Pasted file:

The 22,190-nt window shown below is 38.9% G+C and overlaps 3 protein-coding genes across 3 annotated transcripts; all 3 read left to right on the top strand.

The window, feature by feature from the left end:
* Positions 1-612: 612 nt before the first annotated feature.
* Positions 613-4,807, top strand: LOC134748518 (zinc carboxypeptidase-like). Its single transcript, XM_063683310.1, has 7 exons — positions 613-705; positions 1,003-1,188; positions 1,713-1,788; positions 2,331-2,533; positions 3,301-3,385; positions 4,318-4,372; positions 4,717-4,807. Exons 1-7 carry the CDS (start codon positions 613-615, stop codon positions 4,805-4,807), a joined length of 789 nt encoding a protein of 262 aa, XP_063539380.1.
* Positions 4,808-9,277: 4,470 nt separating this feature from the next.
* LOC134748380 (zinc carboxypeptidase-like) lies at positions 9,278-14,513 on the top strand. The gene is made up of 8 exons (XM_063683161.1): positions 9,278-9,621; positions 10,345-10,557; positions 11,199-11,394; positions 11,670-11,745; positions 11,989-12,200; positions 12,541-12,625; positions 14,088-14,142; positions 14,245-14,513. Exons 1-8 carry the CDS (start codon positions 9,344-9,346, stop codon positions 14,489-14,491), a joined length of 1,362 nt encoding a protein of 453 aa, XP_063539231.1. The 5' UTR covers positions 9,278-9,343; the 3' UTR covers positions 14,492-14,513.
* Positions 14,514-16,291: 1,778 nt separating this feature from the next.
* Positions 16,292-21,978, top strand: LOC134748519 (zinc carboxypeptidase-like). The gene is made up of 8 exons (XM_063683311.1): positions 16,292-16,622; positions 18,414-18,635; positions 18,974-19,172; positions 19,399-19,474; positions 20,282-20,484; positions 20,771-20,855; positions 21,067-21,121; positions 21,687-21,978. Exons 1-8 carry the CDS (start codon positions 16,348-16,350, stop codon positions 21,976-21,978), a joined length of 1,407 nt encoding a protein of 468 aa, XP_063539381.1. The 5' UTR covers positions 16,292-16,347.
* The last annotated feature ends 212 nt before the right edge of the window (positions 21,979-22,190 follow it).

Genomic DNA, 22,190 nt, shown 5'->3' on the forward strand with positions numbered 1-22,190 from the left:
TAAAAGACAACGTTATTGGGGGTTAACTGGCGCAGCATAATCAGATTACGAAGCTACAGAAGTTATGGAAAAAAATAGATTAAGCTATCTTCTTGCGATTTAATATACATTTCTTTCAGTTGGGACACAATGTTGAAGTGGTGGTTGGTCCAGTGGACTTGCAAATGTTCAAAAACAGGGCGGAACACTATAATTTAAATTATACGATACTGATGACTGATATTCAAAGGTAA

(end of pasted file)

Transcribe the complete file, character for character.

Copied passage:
The 22,190-nt window shown below is 38.9% G+C and overlaps 3 protein-coding genes across 3 annotated transcripts; all 3 read left to right on the top strand.

The window, feature by feature from the left end:
* Positions 1-612: 612 nt before the first annotated feature.
* Positions 613-4,807, top strand: LOC134748518 (zinc carboxypeptidase-like). Its single transcript, XM_063683310.1, has 7 exons — positions 613-705; positions 1,003-1,188; positions 1,713-1,788; positions 2,331-2,533; positions 3,301-3,385; positions 4,318-4,372; positions 4,717-4,807. Exons 1-7 carry the CDS (start codon positions 613-615, stop codon positions 4,805-4,807), a joined length of 789 nt encoding a protein of 262 aa, XP_063539380.1.
* Positions 4,808-9,277: 4,470 nt separating this feature from the next.
* LOC134748380 (zinc carboxypeptidase-like) lies at positions 9,278-14,513 on the top strand. The gene is made up of 8 exons (XM_063683161.1): positions 9,278-9,621; positions 10,345-10,557; positions 11,199-11,394; positions 11,670-11,745; positions 11,989-12,200; positions 12,541-12,625; positions 14,088-14,142; positions 14,245-14,513. Exons 1-8 carry the CDS (start codon positions 9,344-9,346, stop codon positions 14,489-14,491), a joined length of 1,362 nt encoding a protein of 453 aa, XP_063539231.1. The 5' UTR covers positions 9,278-9,343; the 3' UTR covers positions 14,492-14,513.
* Positions 14,514-16,291: 1,778 nt separating this feature from the next.
* Positions 16,292-21,978, top strand: LOC134748519 (zinc carboxypeptidase-like). The gene is made up of 8 exons (XM_063683311.1): positions 16,292-16,622; positions 18,414-18,635; positions 18,974-19,172; positions 19,399-19,474; positions 20,282-20,484; positions 20,771-20,855; positions 21,067-21,121; positions 21,687-21,978. Exons 1-8 carry the CDS (start codon positions 16,348-16,350, stop codon positions 21,976-21,978), a joined length of 1,407 nt encoding a protein of 468 aa, XP_063539381.1. The 5' UTR covers positions 16,292-16,347.
* The last annotated feature ends 212 nt before the right edge of the window (positions 21,979-22,190 follow it).

Genomic DNA, 22,190 nt, shown 5'->3' on the forward strand with positions numbered 1-22,190 from the left:
TAAAAGACAACGTTATTGGGGGTTAACTGGCGCAGCATAATCAGATTACGAAGCTACAGAAGTTATGGAAAAAAATAGATTAAGCTATCTTCTTGCGATTTAATATACATTTCTTTCAGTTGGGACACAATGTTGAAGTGGTGGTTGGTCCAGTGGACTTGCAAATGTTCAAAAACAGGGCGGAACACTATAATTTAAATTATACGATACTGATGACTGATATTCAAAGGTAA